Quint Davis, producer and director of Jazz Fest, talks why he wanted Katy Perry to headline, how he accommodates the one-off show and how he got her on the bill.

How do you even go about starting to craft a lineup for something of this magnitude?
Quint Davis:
We start out by asking who are our core people that have been with us – who have been the most woven-in with us over the years? That’s Jimmy Buffett, Dave Matthews Band, Van Morrison, Santana, Earth Wind & Fire, even Pitbull – and then we want the greatest living of everything. So you look at reggae – Jimmy Cliff and Ziggy Marley. In the jazz tent is Herbie Hancock.

Something very special there is the Ellis Marsalis Family Tribute – that’s Wynton Marsalis, Branford Marsalis, Delfeayo and Jason Marsalis playing together, with Ellis.

You have these core things, so to speak, which is one thing I thought was essential, and that includes Boz Scaggs, Buddy Guy closing the blues tent, Elvis Costello in there, Mavis Staples. Then the festival, at 50 years, needs to be relevant and throbbing (laughs) and popular. The word “heritage,” people think looking in the rearview. I think of heritage as looking out the window.

You have the next generation of musicians coming on carrying the music forward, but also of people – we have great-grandchildren coming if you do the math. So you want to be going in new directions too. We have J Balvin, we have Katy Perry, Logic, The Revivalists, Alanis Morrissette. These are not all new-new-new, but they’re people we haven’t had that have been on everybody’s list – Leon Bridges, Chris Stapleton for gosh’s sake, I’m thrilled about that.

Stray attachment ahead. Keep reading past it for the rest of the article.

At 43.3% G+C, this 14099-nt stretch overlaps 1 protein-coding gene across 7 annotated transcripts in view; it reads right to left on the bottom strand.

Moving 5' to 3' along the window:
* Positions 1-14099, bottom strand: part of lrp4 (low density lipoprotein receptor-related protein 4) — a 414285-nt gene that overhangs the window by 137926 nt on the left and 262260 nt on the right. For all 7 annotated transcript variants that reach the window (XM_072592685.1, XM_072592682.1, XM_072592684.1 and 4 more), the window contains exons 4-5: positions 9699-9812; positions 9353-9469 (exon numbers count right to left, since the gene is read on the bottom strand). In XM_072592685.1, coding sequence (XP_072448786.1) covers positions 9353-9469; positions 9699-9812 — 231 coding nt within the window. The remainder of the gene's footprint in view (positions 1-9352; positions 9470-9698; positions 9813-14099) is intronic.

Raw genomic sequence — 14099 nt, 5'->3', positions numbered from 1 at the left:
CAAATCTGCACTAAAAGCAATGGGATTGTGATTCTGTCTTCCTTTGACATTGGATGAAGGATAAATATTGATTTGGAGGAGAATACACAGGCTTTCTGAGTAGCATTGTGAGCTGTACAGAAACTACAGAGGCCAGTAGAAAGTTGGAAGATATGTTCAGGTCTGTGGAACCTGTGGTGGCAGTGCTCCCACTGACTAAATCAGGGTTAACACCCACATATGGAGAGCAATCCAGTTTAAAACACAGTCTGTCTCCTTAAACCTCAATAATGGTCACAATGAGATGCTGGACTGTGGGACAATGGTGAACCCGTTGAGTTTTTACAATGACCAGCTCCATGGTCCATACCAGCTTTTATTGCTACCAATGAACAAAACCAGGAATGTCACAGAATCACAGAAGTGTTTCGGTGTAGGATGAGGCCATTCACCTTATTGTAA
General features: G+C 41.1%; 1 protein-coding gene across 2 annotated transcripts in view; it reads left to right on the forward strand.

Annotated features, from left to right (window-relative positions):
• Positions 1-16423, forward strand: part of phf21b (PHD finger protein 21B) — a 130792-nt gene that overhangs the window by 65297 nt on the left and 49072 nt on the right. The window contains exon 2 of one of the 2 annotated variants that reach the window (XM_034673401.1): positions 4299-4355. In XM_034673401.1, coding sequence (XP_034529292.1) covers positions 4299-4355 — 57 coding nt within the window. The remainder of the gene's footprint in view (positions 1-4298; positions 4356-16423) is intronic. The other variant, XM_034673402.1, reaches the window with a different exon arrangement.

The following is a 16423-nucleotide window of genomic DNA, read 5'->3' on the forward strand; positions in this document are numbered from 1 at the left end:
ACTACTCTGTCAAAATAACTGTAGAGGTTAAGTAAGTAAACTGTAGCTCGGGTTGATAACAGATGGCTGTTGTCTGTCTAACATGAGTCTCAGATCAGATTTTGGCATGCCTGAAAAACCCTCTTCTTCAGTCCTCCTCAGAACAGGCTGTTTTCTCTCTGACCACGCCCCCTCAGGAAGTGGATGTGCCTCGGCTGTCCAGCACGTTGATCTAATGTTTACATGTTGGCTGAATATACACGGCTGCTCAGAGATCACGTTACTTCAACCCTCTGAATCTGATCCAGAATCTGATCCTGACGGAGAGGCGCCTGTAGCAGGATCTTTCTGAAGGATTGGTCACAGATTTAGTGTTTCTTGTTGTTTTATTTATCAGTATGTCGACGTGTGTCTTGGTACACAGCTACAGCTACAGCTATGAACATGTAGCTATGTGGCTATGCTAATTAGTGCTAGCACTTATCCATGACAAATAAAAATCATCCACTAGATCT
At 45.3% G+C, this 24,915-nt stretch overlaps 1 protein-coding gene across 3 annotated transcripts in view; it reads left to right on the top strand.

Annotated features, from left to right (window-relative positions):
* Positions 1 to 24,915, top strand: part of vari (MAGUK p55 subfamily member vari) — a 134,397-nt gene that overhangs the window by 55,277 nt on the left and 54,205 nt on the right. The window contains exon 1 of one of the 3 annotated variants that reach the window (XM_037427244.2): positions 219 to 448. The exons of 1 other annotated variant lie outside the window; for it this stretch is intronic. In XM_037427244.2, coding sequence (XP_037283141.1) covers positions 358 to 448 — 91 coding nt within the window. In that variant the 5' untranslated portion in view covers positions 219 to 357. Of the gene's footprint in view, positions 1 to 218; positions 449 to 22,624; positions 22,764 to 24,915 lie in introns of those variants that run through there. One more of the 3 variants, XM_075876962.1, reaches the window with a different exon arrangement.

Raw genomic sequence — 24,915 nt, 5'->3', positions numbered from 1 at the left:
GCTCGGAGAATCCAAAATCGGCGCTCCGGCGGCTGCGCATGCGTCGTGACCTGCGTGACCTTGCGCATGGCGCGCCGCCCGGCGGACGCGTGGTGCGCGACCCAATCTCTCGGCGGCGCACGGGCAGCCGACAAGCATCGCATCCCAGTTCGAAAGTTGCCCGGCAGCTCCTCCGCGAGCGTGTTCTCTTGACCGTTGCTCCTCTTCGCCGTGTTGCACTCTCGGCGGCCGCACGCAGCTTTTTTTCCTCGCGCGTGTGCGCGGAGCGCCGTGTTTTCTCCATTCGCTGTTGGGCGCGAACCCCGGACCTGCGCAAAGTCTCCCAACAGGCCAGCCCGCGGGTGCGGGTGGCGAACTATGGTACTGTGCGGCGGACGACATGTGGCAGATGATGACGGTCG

How do you accommodate those who are playing one-offs?
If they’re not touring and they want to come, what do you think it takes for Katy Perry to do a one-off? You have to get the band, you have to get the trucks, the equipment, the crew, your self, it’s a big thing to do, but she really wants to do it and is really excited about it. It’s a lot easier if they want to do it, to figure out a way, which is the big compliment to the festival.

If you take the Rolling Stones and Katy Perry for example. Katy Perry has the greatest arena production in the world. I’ve been to two of her tours, not even close. The Rolling Stones have the biggest stadium production in the world, bar none. In starting to talk to them, we say we’re a daylight festival, this is our stage, it is what it is, we have no lights of course but we’ve got a lot of oyster bars (laughs). You have to come out here and just play. They’re like, “OK! We’ll do it! We’re gonna do it your way.” The magic of Jazz Fest, the reason Bruce Springsteen said his Katrina shows are the Top 10 of his life, is the daylight. Live music is the only art form where you have the artistic experience simultaneously with the artist creating it, and your energy drives it.


How about nailing the Stones?
Let’s say you’re used to hiking big sand dunes in Brazil, and relatively speaking you then book Mount Everest. The Rolling Stones at Jazz Fest is a biblical prophecy. There’s a lot of big groups out there in the world, but this is the one. If there’s anything constant in all 50 years, it’s “We want the Stones at Jazz Fest.” Stones at Jazz Fest has been uttered millions of times.

This is the 15th anniversary of our partnership with AEG. The only reason we have Katy Perry and The Rolling Stones is because AEG got them for us – pretty good partners to have (laughs). It’s been beyond heaven, it’s been really great. When I got the call that this could be the year from Paul Gongaware from Concerts West, I’m like “woof.” Paul Gongaware never stopped trying to steer them to Jazz Fest – not convincing them it was a cool thing to do, they knew that.

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